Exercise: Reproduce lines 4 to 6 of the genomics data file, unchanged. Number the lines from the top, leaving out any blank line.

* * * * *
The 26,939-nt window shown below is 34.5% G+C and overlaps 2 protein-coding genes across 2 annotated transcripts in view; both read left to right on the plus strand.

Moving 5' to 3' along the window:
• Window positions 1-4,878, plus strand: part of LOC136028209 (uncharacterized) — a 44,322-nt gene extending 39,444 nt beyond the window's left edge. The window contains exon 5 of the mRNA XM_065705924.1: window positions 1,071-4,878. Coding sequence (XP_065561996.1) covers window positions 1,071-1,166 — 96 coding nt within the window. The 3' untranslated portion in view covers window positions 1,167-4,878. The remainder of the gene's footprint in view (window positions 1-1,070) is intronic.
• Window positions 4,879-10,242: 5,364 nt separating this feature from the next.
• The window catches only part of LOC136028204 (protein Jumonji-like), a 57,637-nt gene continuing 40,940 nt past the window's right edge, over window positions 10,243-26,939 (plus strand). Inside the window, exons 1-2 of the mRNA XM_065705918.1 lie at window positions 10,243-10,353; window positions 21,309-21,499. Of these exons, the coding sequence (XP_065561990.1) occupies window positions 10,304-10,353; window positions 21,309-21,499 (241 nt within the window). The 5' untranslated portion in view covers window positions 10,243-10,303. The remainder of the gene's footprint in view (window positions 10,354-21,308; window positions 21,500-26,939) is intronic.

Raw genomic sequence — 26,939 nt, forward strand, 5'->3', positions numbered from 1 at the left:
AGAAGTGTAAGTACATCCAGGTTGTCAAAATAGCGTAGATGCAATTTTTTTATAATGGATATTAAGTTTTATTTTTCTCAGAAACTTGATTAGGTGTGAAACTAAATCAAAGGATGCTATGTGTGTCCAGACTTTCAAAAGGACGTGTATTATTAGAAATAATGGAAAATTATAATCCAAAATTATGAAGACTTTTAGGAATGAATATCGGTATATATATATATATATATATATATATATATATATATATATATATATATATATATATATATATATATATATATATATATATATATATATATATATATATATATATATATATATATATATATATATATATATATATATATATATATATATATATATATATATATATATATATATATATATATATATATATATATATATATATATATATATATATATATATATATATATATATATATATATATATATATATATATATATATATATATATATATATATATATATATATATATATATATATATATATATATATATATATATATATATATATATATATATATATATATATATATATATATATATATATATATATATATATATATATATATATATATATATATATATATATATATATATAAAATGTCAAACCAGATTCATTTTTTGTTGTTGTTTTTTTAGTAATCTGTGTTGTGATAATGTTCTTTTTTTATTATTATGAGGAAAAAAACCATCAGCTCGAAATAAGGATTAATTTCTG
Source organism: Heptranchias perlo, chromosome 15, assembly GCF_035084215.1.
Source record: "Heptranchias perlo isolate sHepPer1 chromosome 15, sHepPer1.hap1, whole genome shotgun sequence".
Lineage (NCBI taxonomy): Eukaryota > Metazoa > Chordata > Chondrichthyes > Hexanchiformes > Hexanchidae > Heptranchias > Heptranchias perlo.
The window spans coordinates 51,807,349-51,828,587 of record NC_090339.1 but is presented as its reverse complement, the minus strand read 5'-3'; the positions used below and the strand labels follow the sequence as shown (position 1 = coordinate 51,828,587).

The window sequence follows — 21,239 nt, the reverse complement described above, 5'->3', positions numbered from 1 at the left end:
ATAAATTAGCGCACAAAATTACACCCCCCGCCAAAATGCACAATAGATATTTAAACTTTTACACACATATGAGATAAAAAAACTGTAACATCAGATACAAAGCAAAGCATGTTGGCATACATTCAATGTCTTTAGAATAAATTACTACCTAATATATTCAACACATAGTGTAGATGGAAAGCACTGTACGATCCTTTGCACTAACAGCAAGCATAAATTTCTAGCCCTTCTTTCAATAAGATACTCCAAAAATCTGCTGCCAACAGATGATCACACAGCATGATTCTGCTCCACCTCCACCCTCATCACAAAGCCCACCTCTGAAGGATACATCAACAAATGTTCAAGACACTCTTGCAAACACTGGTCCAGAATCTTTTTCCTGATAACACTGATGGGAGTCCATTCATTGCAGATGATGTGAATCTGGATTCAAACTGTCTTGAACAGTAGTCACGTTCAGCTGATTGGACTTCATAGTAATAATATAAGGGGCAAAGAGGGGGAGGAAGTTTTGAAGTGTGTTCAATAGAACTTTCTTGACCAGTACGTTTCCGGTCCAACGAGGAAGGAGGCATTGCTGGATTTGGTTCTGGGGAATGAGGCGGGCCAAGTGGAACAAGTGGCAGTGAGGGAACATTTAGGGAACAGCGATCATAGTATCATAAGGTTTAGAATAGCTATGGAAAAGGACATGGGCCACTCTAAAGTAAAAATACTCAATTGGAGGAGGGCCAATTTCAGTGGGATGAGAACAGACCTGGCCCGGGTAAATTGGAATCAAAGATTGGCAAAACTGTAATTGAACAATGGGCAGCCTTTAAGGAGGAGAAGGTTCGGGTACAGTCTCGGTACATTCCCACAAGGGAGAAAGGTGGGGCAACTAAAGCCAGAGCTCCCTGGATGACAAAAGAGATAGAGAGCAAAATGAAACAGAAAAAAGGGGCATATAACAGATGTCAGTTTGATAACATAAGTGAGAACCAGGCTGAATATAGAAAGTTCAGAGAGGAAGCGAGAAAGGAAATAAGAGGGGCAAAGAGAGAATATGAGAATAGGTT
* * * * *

• Window positions 4,879-10,242: 5,364 nt separating this feature from the next.
• The window catches only part of LOC136028204 (protein Jumonji-like), a 57,637-nt gene continuing 40,940 nt past the window's right edge, over window positions 10,243-26,939 (plus strand). Inside the window, exons 1-2 of the mRNA XM_065705918.1 lie at window positions 10,243-10,353; window positions 21,309-21,499. Of these exons, the coding sequence (XP_065561990.1) occupies window positions 10,304-10,353; window positions 21,309-21,499 (241 nt within the window). The 5' untranslated portion in view covers window positions 10,243-10,303. The remainder of the gene's footprint in view (window positions 10,354-21,308; window positions 21,500-26,939) is intronic.

Raw genomic sequence — 26,939 nt, forward strand, 5'->3', positions numbered from 1 at the left: